Complexity and Ethics of Gene Editing

What does gene editing mean for society? How complex is the procedure? What is the likelihood that mistakes will be made in the process? What happens to discarded embryos?

Confronting Complexity

The book you are seeing on your screen may look like a normal book; it is not. It is a conversation in which you are a participant. The book does not offer pat answers to hard questions. In fact, it barely even gives definition to hard questions. Rather, this book presents that stage in which science is most challenging and, arguably, most interesting—the period of identifying just what the problems and issues are. That is why we solicit your help in writing this story—the story of extreme events in social systems.

The participants in this book-writing enterprise are independent thinkers who wish to understand the forces impinging on social systems and the systems’ often dramatic and extreme responses to those forces. Extreme events, the sudden and discontinuous response of social systems to these forces, are what we for shorthand term X-Events. X-events We imagine the reader to be a person who wants to intelligently manage his or her actions and behaviors in the midst of an X-event—in short, to manage an organization in chaos. And not only manage, but be a beneficiary of that event. Explicitly, we understand that there are no simple answers to social questions. But but there is at least a gestalt that can help an individual anticipate and manage X-events. The program outlined here is to build the gestalt by total immersion in the topic—by examining the issues from many perspectives.

WHAT IS GENE EDITING?

The news is full of commentary on gene editing of humans. What is gene editing? How is it different from GMOs and other types of genetic engineering? What are the ethics? How is the course of human evolution being changed?

What Is Money?

  Hello. My name is Roger Jones and I am coming to you from beautiful downtown Lisbon, Portugal. Last week I met in France with a number of thought leaders from around the world. It was a high-altitude environment, and when I left my head was swimming with new thoughts. I would like to combine…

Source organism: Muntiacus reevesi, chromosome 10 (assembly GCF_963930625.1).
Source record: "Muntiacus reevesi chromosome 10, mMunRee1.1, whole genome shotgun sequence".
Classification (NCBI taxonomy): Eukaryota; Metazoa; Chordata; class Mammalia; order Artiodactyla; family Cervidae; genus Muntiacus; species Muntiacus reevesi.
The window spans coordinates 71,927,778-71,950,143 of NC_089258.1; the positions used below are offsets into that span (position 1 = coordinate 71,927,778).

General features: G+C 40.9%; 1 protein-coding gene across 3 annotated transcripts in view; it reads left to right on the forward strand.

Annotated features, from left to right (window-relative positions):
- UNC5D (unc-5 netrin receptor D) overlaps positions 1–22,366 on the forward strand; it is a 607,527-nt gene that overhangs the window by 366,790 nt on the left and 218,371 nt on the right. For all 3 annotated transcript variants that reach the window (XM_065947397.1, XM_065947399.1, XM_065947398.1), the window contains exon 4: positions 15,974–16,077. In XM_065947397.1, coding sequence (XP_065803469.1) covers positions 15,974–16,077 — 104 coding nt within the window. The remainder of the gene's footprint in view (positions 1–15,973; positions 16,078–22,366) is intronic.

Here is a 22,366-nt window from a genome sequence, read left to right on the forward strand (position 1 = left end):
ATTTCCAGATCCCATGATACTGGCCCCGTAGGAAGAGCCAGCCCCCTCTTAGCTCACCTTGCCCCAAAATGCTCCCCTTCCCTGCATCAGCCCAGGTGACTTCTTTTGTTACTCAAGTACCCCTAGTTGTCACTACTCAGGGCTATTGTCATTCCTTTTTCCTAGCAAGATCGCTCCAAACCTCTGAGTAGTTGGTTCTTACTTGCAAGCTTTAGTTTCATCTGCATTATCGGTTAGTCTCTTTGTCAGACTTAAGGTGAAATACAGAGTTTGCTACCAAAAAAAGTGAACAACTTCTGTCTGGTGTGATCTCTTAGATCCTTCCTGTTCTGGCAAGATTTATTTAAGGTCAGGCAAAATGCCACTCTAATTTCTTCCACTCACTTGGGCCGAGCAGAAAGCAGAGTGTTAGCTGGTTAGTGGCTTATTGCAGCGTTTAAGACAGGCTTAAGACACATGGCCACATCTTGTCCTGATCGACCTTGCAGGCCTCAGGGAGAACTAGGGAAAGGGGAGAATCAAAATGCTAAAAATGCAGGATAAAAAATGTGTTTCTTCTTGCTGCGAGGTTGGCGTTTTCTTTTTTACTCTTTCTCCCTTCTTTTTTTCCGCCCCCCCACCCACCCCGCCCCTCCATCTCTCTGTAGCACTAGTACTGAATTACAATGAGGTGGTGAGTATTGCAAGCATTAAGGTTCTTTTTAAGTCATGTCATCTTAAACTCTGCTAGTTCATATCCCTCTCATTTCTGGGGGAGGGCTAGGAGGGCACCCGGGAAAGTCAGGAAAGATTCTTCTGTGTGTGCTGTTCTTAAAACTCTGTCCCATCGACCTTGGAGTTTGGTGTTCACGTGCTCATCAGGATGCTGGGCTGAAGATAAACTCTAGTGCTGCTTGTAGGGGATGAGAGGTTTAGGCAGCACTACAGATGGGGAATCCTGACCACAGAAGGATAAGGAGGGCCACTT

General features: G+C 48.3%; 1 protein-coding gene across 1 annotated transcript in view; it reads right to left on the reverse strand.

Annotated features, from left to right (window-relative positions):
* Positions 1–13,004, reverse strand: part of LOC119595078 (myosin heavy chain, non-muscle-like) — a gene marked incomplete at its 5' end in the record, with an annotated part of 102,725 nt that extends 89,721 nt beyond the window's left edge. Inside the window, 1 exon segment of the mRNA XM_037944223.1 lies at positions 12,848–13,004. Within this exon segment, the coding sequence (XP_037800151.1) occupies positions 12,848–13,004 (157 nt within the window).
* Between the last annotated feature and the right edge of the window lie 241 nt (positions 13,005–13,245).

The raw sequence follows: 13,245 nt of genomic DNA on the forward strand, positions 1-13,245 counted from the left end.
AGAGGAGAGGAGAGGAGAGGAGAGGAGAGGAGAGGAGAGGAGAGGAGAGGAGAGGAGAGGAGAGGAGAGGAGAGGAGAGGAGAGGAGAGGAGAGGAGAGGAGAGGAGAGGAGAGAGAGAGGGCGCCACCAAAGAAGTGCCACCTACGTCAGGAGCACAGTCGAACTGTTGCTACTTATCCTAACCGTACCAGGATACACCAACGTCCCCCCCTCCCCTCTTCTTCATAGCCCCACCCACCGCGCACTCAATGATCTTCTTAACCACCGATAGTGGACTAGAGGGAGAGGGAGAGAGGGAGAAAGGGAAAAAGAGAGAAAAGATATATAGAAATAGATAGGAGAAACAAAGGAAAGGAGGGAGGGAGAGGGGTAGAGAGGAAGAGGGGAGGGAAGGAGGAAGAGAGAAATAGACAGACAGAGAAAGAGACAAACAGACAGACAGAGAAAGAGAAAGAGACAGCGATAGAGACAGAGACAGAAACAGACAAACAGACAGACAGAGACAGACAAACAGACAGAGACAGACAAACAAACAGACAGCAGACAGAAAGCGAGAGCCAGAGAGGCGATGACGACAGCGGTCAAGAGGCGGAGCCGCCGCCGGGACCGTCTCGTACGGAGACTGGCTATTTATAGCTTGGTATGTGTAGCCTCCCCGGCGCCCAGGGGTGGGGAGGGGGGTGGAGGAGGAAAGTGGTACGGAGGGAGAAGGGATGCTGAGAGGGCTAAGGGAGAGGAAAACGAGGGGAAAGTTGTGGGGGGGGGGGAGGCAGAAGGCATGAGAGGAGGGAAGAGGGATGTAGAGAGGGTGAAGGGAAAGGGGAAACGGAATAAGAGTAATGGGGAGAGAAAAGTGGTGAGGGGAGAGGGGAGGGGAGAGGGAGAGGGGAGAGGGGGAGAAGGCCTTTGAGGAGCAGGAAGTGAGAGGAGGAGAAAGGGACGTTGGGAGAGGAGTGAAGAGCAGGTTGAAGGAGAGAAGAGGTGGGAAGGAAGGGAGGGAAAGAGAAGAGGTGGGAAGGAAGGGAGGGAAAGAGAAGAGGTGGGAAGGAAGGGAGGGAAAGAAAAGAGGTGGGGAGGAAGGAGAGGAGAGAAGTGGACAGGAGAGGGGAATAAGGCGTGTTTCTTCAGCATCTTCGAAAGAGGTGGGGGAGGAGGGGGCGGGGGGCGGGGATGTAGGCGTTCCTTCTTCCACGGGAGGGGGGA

Why Healthcare Cannot Be a Completely Free Market

The concept of supply and demand is the cornerstone of economic theory. For simple commodities, the theory predicts that the demand for a product decreases as the price of the product increases and consumers are unwilling to pay the higher price. The supply increases as the price increases and suppliers increase production to capture increased profits. The actual price of the product is a compromise between the desires of consumers and the acumen of suppliers.

The Decline and Fall of Globalization

To understand what happened in the recent US Presidential election, we have to go back to the early 1980s. At that time the overall global social mood shot upward, probably as a consequence of growing international financial integration that tended to undermine the age-old paradigm of “international diversification”. As the social mood became ever more positive, feelings that “everyone is a potential friend” grew stronger and drove events toward increasing interdependence, trade, and cooperation. It’s no accident that the European Union was formed during this period, along with the World Economic Forum in Davos. This story is graphically shown in the diagram below, where we see globalization totally flat until the mid ‘80s, where it exploded until around 2008.

Some Modest Proposals

I am a social-media whore. I am awake after midnight fascinated by what people might say next. Now that Mr. Trump won the Presidential election, the future no longer seems to be constrained by civilized precedent. Any proposal is now taken to be credible; even the dismantling of the extremely popular Medicare is on the table.

Business Resilience

In the mid 1860s, mining engineer Fredrik Idestam established two ground wood pulp mills on the Nokianvirta River near Tampere, Finland giving rise to the name of the firm we all know today as Nokia. How that company trans- formed itself from a wood pulp company producing paper products to what was up until a few years ago the world’s largest cell phone manufacturing firm is a circuitous tale. This story is a fascinating account of how alert management can shift the focus of an entire organization in time with changes in the outside world so as to more effectively deploy available resources. At one time or another, Nokia proceeded from the production of paper to producing rubberized cables for telephone and electrical firms, as well as bicycle tires, and rubber boots. In the mid-twentieth century, Nokia expanded its repertoire to include consumer electronics by manufacturing electricity generation machinery, personal computers, and communication equipment. In 1992, the firm decided to abandon consumer electronics and focus solely on the rapidly growing telecommunication sector. This decision sowed the seeds of Nokia’s early dominance of the cell phone business when the company used its expertise to develop the GSM technology, which was later adopted as a de facto standard for mobile telephony in the 1990s. It’s estimated that by 2008 worldwide GSM connections were growing at a rate of over one million per day.